“When we evaluated where to invest, one of the central factors was Finland’s very stable and reliable power system. Furthermore, as Microsoft is committed to using 100 per cent renewable energy at its data centres, the fact that significant renewable energy production capacity will be built in Finland in the coming years was also important,” Öhlund says, praising the Hepokorpi data centre project as a very innovative idea.

Increasing consumption requires investment

When Fingrid’s substation is built in Hepokorpi along with Microsoft’s data centre and Fortum’s heat pump plant, the entire project will be in final, functional order.

The design focuses on ensuring that the building blends into its urban environment, and, to this end, timber construction will be one of the methods used. The substation will also have environmentally friendly ester oil transformers.

“Espoo’s high-voltage network will require substantial reinforcement as the energy revolution causes the required electricity capacity to soar. At the moment, Fingrid’s Espoo substation supplies all the electricity for Caruna’s network. The new Hepokorpi main grid station is an important step in boosting the capacity distributed around the Espoo region,” says Jukka Ihamäki, Regional Director at Caruna.

He points out that digitalisation and the green transition mean that many functions will be electrified.

“Electricity consumption is expected to increase dramatically in Espoo by 2030 due to heating, transport and also digitalisation. In the latter, data centres are the largest and most visible consumer,” Ihamäki says.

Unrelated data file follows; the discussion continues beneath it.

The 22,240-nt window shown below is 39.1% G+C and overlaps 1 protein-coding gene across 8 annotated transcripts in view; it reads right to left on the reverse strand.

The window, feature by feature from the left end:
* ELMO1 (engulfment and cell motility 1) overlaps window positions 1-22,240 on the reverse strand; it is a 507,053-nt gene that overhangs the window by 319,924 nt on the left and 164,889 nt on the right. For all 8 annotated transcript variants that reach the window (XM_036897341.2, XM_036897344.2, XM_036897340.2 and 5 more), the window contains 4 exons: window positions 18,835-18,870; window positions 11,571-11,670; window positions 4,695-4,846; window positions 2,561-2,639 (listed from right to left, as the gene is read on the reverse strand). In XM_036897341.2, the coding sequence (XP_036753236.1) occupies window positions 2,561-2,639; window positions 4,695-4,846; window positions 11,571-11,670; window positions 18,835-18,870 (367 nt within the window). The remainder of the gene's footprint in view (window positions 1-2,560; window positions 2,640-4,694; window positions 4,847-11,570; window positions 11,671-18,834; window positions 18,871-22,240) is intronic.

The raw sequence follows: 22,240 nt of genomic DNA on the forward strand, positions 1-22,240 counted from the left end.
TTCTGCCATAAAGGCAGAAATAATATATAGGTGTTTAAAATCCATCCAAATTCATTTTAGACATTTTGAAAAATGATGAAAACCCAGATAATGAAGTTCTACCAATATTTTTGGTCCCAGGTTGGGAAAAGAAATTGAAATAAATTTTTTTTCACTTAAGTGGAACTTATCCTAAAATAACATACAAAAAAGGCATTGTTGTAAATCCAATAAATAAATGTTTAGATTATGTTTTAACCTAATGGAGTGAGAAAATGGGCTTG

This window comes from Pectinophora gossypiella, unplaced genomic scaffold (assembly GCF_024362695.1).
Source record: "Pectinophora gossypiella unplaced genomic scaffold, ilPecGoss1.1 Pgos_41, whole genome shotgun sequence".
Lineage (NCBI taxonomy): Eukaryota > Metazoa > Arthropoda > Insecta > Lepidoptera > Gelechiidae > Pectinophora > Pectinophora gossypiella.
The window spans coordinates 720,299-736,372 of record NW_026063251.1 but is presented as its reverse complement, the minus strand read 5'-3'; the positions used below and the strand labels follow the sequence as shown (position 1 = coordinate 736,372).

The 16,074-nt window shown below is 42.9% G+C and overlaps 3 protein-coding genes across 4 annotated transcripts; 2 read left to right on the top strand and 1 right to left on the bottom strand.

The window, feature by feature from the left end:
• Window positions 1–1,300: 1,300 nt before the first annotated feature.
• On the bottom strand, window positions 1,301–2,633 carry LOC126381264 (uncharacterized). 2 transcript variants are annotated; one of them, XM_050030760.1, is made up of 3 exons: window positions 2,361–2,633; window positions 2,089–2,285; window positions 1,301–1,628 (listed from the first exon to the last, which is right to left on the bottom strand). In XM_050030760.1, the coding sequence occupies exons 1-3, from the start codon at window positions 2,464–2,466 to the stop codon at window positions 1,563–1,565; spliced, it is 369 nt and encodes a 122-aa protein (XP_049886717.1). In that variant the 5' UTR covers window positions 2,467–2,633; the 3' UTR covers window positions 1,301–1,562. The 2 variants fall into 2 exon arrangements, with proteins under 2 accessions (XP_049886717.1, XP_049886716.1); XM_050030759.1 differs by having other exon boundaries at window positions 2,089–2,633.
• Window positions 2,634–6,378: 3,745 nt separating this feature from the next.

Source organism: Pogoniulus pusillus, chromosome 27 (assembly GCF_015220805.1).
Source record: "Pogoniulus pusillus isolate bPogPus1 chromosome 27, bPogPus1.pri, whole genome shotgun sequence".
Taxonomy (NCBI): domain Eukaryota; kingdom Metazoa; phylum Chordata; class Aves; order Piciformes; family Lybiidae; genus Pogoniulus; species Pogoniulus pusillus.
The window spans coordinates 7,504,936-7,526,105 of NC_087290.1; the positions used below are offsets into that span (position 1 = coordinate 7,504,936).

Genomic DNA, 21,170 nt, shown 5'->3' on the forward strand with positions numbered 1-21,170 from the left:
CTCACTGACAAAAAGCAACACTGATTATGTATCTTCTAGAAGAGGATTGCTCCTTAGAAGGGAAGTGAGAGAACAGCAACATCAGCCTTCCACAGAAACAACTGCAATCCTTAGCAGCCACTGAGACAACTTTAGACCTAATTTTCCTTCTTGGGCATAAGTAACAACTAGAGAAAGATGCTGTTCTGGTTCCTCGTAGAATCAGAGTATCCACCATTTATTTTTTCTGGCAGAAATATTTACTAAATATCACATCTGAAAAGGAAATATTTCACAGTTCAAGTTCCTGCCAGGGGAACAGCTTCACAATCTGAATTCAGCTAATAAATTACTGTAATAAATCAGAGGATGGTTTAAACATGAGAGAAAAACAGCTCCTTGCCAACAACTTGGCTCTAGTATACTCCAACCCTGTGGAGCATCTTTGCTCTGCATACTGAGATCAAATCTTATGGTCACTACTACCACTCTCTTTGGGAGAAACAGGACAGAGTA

However, not all the electricity consumed by data centres should be counted as additional to the previous electricity consumption: companies and organisations are moving their ICT systems out of on-premises data centres and into energy efficient cloud services.

The rapid change also requires Caruna to invest tens of millions of euros.

The rapid change also requires Caruna to invest tens of millions of euros. One of the most important projects is a cable link from Hepokorpi to Finnoo, which will ensure the supply of electricity to South Espoo.

The urban environment poses challenges of its own, as construction work must be reconciled with the existing infrastructure, urban fabric, nature and the future plans for a growing city.

Challenges of the permit system

All the parties in the Hepokorpi project emphasise the importance of a smooth permit process so that practical progress can be made towards the carbon neutrality goals of Espoo and Finland, and companies are encouraged to invest.

The schedules are already tight due to the planning and construction alone, and the permit practices, with all the potential appeals, present an additional challenge.

“There are no shortcuts in the permit process, but it would be helpful if the excess delays could be eliminated. This would make the situation much easier, and we could get society electrified more quickly,” Ihamäki emphasises.

He considers the Hepokorpi project an example of how Finland is an attractive country for foreign investors with its reliable supply of CO2-free electrical energy.

“We should capitalise on the energy revolution and green transition that are now in train and boost employment and wellbeing in Finland.”


Leave a Reply

Your email address will not be published. Required fields are marked *